Republican voters in Texas House District 108 will have a hard time choosing a nominee based on policies. When asked to detail their views at a forum Tuesday night, candidates Court Alley, Morgan Meyer, and Chart Westcott repeatedly used the words “agree” and “echo.” Meyer even uttered the word “ditto” once.
“We’re certainly going to agree with each other, because we’re three Republicans sitting up here,” Westcott said during the event hosted by the Park Cities Republican Women club.
Because the candidates have so much in common politically, each tried to highlight what separates them personally. For example, Meyer twice said he’s “the only one who has skin in the game” regarding education. His two daughters attend Hyer Elementary School in University Park; Alley’s only child is still a toddler, and Westcott has no kids.
During the same discussion of education, Alley mentioned his status as a small-business owner when promoting merit pay for teachers: “If I paid my guys based on how long they sit in a room, I’d go out of business.” Alley owns Caruth Marketing, a firm he operates largely from his Devonshire house.
Westcott, who spoke last on the education topic, was the only candidate to bring up the “Robin Hood” financing system by name. “I’ll fight hard to get every dime I can from the state of Texas back into the Highland Park Independent School District,” he promised, only moments after the M Streets resident said, “I don’t live in the Park Cities. I know better than that. I can’t afford those taxes.”
People familiar with Westcott and his family may find such a statement curious. His last two campaign-finance reports have detailed $100,000 worth of contributions from his parents, Carl and Jimmy Westcott of Highland Park. Chart Westcott is a partner and general counsel of Commodore Partners, a private equity company that is a subsidiary of the family’s investment firm, Westcott LLC.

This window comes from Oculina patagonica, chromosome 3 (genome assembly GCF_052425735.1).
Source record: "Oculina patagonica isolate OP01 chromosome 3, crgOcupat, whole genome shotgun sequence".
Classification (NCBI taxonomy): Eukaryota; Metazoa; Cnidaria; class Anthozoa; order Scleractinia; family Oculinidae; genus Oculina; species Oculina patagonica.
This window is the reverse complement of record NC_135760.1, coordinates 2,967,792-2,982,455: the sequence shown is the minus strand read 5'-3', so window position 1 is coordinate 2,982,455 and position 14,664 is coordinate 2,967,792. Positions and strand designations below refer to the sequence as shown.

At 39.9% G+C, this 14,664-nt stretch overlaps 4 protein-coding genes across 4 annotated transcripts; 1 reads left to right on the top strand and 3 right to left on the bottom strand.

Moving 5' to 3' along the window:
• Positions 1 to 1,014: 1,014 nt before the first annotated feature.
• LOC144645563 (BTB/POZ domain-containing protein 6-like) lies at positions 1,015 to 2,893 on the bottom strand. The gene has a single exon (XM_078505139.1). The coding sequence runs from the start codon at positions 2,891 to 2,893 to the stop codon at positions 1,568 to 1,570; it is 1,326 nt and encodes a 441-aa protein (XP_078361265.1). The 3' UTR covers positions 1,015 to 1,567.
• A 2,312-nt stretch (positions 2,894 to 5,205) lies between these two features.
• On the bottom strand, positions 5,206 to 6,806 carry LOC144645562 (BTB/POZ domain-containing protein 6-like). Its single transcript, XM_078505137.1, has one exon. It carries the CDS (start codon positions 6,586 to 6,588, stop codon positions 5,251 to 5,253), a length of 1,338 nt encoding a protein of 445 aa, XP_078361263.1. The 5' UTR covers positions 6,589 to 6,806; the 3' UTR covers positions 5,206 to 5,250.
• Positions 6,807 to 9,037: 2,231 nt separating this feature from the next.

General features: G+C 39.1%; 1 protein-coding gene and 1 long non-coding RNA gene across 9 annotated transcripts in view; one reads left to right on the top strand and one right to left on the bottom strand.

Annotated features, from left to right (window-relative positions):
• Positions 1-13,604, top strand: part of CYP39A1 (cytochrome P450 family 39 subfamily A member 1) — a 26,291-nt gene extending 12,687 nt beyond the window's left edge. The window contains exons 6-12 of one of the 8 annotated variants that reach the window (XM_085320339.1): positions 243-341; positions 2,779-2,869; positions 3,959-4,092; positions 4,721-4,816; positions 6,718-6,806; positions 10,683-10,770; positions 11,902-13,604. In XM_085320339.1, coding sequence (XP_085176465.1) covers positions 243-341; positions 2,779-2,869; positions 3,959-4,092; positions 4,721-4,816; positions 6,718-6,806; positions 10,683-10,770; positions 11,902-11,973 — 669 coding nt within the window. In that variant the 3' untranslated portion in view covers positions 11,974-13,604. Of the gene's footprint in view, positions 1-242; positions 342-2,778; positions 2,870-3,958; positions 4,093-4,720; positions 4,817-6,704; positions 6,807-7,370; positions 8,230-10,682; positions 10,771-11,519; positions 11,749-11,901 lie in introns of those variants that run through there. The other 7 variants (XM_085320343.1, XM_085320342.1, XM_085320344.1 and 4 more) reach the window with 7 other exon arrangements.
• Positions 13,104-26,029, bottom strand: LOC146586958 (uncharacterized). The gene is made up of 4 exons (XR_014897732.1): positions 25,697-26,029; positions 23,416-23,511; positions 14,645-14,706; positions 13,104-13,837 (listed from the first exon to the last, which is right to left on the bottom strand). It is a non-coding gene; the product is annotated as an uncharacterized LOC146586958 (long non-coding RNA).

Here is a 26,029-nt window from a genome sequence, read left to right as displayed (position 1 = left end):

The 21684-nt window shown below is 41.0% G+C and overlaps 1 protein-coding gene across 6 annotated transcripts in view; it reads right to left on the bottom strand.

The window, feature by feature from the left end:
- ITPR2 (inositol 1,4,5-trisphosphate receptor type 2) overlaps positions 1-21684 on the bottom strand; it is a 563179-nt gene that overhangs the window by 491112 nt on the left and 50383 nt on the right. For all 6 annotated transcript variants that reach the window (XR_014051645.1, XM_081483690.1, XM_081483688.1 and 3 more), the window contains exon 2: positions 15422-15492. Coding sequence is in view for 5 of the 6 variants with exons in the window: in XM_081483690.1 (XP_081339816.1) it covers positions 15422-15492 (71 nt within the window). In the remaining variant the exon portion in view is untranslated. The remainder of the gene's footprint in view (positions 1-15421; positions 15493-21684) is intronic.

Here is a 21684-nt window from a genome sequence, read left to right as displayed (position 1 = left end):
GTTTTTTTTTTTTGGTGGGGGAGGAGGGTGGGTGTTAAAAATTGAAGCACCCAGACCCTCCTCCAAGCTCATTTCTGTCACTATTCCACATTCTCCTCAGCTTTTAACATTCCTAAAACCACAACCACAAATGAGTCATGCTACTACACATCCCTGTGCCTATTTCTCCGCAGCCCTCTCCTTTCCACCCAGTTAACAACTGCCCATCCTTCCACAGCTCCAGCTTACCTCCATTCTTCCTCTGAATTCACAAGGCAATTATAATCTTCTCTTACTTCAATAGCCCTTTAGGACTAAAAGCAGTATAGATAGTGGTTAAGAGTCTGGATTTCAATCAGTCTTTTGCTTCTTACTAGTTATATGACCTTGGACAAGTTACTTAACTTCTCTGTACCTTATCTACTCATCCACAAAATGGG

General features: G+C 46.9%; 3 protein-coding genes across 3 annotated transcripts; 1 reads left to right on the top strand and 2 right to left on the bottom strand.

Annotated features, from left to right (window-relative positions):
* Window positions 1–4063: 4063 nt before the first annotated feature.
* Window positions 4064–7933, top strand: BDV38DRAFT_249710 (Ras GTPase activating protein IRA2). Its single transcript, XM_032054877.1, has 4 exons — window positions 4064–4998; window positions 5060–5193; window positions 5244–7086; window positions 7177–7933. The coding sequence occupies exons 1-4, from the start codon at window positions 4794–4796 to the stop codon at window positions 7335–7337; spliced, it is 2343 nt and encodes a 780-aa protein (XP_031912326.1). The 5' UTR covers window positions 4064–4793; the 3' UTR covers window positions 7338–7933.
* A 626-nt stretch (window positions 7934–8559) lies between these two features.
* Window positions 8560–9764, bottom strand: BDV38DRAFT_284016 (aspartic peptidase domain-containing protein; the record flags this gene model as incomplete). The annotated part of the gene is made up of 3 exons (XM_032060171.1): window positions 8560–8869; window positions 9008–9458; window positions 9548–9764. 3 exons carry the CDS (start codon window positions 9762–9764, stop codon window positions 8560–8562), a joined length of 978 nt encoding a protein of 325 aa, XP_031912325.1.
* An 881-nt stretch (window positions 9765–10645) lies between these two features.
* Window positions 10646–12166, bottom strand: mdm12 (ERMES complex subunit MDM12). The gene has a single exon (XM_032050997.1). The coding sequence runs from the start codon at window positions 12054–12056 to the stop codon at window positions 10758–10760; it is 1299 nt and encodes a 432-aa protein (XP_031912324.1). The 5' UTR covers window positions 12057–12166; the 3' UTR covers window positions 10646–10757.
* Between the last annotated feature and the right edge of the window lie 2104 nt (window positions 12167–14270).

Westcott mentioned his father during his opening statement. He said Carl became a success despite a ninth-grade education, and Chart is running because “liberals are attacking the American dream.”
But Alley and Meyer both mentioned in their opening statements that they personally had to perform manual labor and take part-time jobs to put themselves through school. When discussing in-state tuition for illegal immigrants — something all three candidates oppose — Alley said, “That’s not fair to, frankly, people like me who had to pay our own way through college.”
Meyer tried to provide further contrast between himself and his rivals by citing his 15 years of experience as a commercial litigator for the Bracewell & Giuliani firm. “What I do currently is what I would do in Austin,” he said. “I am the only candidate who would not need on-the-job training.”
Westcott, who holds a law degree from SMU, made a similar claim after citing his service on the Texas Real Estate Commission and his experience lobbying for legislation such as Alicia’s Law, which targets sexual predators and child pornographers. “I’m the only candidate who has already done what this job requires, which is getting things done in Austin on behalf of Texans and the voters of District 108,” Westcott said.
The only distinct, but slight, difference in the candidates’ policies was on the subject of same-sex marriage. All three cited the voter-approved constitutional amendment in 2005 that said marriage in Texas could only be between one man and one woman.
“When the people of Texas have spoken, it’s our job to protect that vision,” said Meyer, who spoke first on that topic. But he also added that “government needs to stay out of it. I’m all about less government, and less intrusion into our personal lives.” The other two candidates did not go that far.
At least one member of the Park Cities Republican Women believes the GOP voters of District 108 can’t lose on March 4, no matter which candidate wins the primary.
“They need to run for different offices, because they’re all so good,” Mindy Stenger said after Tuesday’s forum. “Their talents are being wasted. We need all of them representing us in Austin.”